Getting Lost

If you do any amount of wilderness paddling, it's not a matter of if this will happen to you ... it's a matter of when.

Getting Lost Nearly all of us have had the experience of looking around and feeling that sinking feeling that what we're seeing around the lake doesn't match what we're expecting or what we're looking at on the map.  Mind you, I put 'getting lost' into two distinct categories.  There are the times that we're really, really lost, and then there are the times that we can say "We're not lost, we just don't really know where we are."

There is a difference.  As an example, I can recall paddling the Spanish River in Northeastern Ontario.  the river is long and winding, and for long sections has no real landmarks that would identify the exact location.  That was one time that I wasn't lost (I know we were on the river, and had a rough idea of where we were) but I didn't know exactly where we were on the river.  Touch wood, I've never had the experience of being completely, absolutely lost.

The most important thing to do when you realize you're not sure where you are is to stop immediately.  We all have the tendency to want to poke around a little bit more and check out those other few bays or side channels before we admit that we're lost.  The further you go, the less idea you'll have of exactly where you are, and how to backtrack.

Although it sounds very clichéd, it's important to stay calm.  People that panic often make poor judgment calls and get themselves into more trouble than they were in originally.  Remind yourself that people in most of Canada's canoe country don't generally get lost so badly that they starve to death waiting for help.  In general, getting lost is more of an inconvenience (and embarrassment) than a dangerous situation.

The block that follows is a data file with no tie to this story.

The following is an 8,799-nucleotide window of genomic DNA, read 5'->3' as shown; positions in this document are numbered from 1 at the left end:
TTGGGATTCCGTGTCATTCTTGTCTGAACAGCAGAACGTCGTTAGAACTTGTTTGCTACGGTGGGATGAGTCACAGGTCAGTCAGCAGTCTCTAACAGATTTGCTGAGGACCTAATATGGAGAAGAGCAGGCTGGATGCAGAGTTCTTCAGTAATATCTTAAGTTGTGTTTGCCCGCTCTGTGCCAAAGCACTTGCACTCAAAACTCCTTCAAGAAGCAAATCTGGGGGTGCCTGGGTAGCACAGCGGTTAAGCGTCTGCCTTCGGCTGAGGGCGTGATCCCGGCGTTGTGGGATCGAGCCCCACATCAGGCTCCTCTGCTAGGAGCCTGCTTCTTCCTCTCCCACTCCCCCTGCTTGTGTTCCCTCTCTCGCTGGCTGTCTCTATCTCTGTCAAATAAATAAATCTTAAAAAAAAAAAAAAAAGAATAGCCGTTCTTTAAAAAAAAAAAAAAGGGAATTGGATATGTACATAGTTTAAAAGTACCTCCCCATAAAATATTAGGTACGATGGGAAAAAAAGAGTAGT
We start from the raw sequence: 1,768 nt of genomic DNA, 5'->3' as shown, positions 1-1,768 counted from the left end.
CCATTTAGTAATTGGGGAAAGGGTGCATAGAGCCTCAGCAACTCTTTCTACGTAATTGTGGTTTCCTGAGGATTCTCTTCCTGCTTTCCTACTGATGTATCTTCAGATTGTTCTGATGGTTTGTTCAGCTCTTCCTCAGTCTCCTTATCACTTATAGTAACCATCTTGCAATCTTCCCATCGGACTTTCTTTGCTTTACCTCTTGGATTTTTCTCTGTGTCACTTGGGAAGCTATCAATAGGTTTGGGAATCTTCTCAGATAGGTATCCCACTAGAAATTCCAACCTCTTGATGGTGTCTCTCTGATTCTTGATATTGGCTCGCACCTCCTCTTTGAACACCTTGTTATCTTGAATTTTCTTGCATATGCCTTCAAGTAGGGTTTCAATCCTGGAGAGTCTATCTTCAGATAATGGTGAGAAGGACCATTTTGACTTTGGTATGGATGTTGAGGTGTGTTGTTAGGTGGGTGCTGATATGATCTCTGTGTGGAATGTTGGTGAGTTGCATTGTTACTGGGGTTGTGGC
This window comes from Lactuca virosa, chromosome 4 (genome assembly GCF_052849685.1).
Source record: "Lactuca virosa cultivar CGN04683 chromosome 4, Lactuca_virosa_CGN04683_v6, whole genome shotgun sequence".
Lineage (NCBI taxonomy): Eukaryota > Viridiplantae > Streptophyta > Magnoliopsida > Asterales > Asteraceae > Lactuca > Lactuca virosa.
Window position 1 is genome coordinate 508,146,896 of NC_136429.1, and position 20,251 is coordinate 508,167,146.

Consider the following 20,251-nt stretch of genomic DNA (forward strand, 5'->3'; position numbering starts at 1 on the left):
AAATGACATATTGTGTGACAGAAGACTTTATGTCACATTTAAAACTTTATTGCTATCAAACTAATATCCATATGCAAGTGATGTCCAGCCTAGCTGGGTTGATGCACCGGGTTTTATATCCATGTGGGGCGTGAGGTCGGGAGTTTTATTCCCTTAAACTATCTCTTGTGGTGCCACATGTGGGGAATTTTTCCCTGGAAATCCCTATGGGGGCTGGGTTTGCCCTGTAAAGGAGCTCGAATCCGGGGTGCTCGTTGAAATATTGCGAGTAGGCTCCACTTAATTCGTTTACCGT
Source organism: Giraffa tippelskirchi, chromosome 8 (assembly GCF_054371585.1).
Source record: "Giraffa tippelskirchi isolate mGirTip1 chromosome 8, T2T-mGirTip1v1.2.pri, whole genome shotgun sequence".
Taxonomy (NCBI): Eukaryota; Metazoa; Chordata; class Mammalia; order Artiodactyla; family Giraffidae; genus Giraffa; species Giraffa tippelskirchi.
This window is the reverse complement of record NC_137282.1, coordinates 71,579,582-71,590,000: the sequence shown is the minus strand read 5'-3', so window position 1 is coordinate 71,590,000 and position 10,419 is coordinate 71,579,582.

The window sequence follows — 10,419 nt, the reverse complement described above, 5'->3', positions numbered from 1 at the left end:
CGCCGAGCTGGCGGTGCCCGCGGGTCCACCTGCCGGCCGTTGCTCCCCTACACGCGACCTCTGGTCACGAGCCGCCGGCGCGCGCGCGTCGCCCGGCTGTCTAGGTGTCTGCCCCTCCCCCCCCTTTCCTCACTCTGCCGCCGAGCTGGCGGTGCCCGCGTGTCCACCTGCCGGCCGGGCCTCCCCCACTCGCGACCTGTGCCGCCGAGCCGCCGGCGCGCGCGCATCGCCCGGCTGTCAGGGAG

When the realization hits, pull over to the shoreline, have a snack, get out the maps and do some thinking.  Often, ten minutes of map study, observation and discussion with the rest of the group will save a couple of hours of misdirected paddling. 

If there are recognizable landmarks in the distance (manmade features, high topographical features, etc) you can determine your position by taking compass bearings and triangulating.  You did take the time to practice your compass work before the trip, didn't you?
All triangulation involves is taking a bearing on a recognizable feature, then using that bearing on the map to locate where you'd have to be to in order to get that bearing.  Sounds a bit complicated, but it's quite simple, and every wilderness traveller should know how to do it.

Remember that topographic maps are not always accurate.  Topo maps are developed from aerial photographs, and if the photo was taken when water levels were higher (or lower) than current conditions, the representation they convey may not be totally accurate.  That island you just paddled around may appear on the map as a point.  The point of land beside that you just dead-ended in might have been an island at one time.  There are also many, may topo maps that show rapids and falls where there are none, or don't show the same when they are there.  Remember that these topo maps were made by a government agency, not by God.

The process of getting "un-lost" generally involves backtracking until a recognizable feature is found.  Once that point is reached, it's a matter of being a little more careful in navigating the course the second time.


Helpful Hints

As you're paddling, take a look back over your shoulder every so often to see what your route looks like paddling in the opposite direction.   That way, if you have to backtrack, the area you have to paddle through will be familiar.

Get yourself a GPS unit.  You can purchase an inexpensive model for just over $100, and it can be a real timesaver if you lose track of where you are.  You should also take the time to read the book that comes with it, and learn to  use it.  The time that you're lost is not the time to be wading through the fine print of a GPS instruction manual.

Get yourself a good quality compass with declination adjustment and learn to use it.  Unlike GPS units, compasses don't have batteries to die or electronics to fail

Bring an extra copy of the maps for your trip and make sure they're stored separately from your original set.